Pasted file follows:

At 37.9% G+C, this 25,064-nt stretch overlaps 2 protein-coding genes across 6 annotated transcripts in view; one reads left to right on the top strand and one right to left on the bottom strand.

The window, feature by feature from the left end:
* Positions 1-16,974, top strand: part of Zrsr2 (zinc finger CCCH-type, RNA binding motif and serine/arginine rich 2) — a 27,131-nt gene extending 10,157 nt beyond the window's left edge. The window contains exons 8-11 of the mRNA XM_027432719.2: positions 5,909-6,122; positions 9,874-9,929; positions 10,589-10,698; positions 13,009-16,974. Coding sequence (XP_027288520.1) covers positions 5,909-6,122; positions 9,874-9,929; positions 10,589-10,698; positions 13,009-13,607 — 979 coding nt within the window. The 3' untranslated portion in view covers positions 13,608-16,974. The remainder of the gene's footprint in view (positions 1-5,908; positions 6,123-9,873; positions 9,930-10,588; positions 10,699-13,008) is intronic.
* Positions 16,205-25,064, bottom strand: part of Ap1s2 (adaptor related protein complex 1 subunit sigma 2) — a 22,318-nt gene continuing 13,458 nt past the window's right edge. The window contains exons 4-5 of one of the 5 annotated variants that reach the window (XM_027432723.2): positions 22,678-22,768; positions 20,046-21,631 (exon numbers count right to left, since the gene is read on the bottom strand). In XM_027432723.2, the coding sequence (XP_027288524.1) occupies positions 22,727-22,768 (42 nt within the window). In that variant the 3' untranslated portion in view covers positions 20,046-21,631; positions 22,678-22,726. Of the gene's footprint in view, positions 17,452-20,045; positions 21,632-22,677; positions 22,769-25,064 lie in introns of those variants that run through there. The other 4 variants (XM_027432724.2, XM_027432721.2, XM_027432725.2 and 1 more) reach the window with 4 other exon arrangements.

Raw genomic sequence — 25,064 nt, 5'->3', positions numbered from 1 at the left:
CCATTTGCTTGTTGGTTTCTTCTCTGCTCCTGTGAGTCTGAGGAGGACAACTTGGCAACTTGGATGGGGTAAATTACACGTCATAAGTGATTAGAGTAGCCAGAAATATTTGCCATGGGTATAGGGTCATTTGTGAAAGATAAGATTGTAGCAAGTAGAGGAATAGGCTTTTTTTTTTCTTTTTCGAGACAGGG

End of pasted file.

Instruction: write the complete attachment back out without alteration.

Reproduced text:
At 37.9% G+C, this 25,064-nt stretch overlaps 2 protein-coding genes across 6 annotated transcripts in view; one reads left to right on the top strand and one right to left on the bottom strand.

The window, feature by feature from the left end:
* Positions 1-16,974, top strand: part of Zrsr2 (zinc finger CCCH-type, RNA binding motif and serine/arginine rich 2) — a 27,131-nt gene extending 10,157 nt beyond the window's left edge. The window contains exons 8-11 of the mRNA XM_027432719.2: positions 5,909-6,122; positions 9,874-9,929; positions 10,589-10,698; positions 13,009-16,974. Coding sequence (XP_027288520.1) covers positions 5,909-6,122; positions 9,874-9,929; positions 10,589-10,698; positions 13,009-13,607 — 979 coding nt within the window. The 3' untranslated portion in view covers positions 13,608-16,974. The remainder of the gene's footprint in view (positions 1-5,908; positions 6,123-9,873; positions 9,930-10,588; positions 10,699-13,008) is intronic.
* Positions 16,205-25,064, bottom strand: part of Ap1s2 (adaptor related protein complex 1 subunit sigma 2) — a 22,318-nt gene continuing 13,458 nt past the window's right edge. The window contains exons 4-5 of one of the 5 annotated variants that reach the window (XM_027432723.2): positions 22,678-22,768; positions 20,046-21,631 (exon numbers count right to left, since the gene is read on the bottom strand). In XM_027432723.2, the coding sequence (XP_027288524.1) occupies positions 22,727-22,768 (42 nt within the window). In that variant the 3' untranslated portion in view covers positions 20,046-21,631; positions 22,678-22,726. Of the gene's footprint in view, positions 17,452-20,045; positions 21,632-22,677; positions 22,769-25,064 lie in introns of those variants that run through there. The other 4 variants (XM_027432724.2, XM_027432721.2, XM_027432725.2 and 1 more) reach the window with 4 other exon arrangements.

Raw genomic sequence — 25,064 nt, 5'->3', positions numbered from 1 at the left:
CCATTTGCTTGTTGGTTTCTTCTCTGCTCCTGTGAGTCTGAGGAGGACAACTTGGCAACTTGGATGGGGTAAATTACACGTCATAAGTGATTAGAGTAGCCAGAAATATTTGCCATGGGTATAGGGTCATTTGTGAAAGATAAGATTGTAGCAAGTAGAGGAATAGGCTTTTTTTTTTCTTTTTCGAGACAGGG